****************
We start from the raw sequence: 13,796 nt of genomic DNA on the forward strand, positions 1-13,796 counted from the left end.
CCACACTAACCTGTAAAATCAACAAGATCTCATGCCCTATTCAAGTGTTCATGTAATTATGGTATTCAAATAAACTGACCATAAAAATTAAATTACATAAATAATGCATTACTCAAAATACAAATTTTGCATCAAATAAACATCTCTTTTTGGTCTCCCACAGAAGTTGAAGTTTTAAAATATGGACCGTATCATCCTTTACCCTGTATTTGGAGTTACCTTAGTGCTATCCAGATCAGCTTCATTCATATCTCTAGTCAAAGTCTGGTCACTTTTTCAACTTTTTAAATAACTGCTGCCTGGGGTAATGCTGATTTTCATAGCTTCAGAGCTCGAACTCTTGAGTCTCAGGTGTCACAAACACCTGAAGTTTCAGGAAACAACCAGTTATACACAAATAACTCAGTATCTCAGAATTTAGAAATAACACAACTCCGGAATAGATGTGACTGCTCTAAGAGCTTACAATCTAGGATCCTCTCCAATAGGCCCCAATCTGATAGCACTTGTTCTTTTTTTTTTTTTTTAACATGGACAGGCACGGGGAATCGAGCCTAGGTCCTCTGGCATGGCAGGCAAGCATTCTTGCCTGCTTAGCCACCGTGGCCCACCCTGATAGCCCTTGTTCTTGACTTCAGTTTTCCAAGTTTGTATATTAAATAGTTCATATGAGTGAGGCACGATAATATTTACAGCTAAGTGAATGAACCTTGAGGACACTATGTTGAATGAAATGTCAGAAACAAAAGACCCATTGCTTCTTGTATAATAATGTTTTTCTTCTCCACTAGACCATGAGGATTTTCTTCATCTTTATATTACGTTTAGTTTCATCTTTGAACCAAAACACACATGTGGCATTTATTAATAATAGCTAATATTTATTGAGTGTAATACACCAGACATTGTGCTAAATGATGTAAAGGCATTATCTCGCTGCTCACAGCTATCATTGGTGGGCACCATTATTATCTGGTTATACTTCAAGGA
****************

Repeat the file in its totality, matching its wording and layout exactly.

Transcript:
We start from the raw sequence: 13,796 nt of genomic DNA on the forward strand, positions 1-13,796 counted from the left end.
CCACACTAACCTGTAAAATCAACAAGATCTCATGCCCTATTCAAGTGTTCATGTAATTATGGTATTCAAATAAACTGACCATAAAAATTAAATTACATAAATAATGCATTACTCAAAATACAAATTTTGCATCAAATAAACATCTCTTTTTGGTCTCCCACAGAAGTTGAAGTTTTAAAATATGGACCGTATCATCCTTTACCCTGTATTTGGAGTTACCTTAGTGCTATCCAGATCAGCTTCATTCATATCTCTAGTCAAAGTCTGGTCACTTTTTCAACTTTTTAAATAACTGCTGCCTGGGGTAATGCTGATTTTCATAGCTTCAGAGCTCGAACTCTTGAGTCTCAGGTGTCACAAACACCTGAAGTTTCAGGAAACAACCAGTTATACACAAATAACTCAGTATCTCAGAATTTAGAAATAACACAACTCCGGAATAGATGTGACTGCTCTAAGAGCTTACAATCTAGGATCCTCTCCAATAGGCCCCAATCTGATAGCACTTGTTCTTTTTTTTTTTTTTTAACATGGACAGGCACGGGGAATCGAGCCTAGGTCCTCTGGCATGGCAGGCAAGCATTCTTGCCTGCTTAGCCACCGTGGCCCACCCTGATAGCCCTTGTTCTTGACTTCAGTTTTCCAAGTTTGTATATTAAATAGTTCATATGAGTGAGGCACGATAATATTTACAGCTAAGTGAATGAACCTTGAGGACACTATGTTGAATGAAATGTCAGAAACAAAAGACCCATTGCTTCTTGTATAATAATGTTTTTCTTCTCCACTAGACCATGAGGATTTTCTTCATCTTTATATTACGTTTAGTTTCATCTTTGAACCAAAACACACATGTGGCATTTATTAATAATAGCTAATATTTATTGAGTGTAATACACCAGACATTGTGCTAAATGATGTAAAGGCATTATCTCGCTGCTCACAGCTATCATTGGTGGGCACCATTATTATCTGGTTATACTTCAAGGA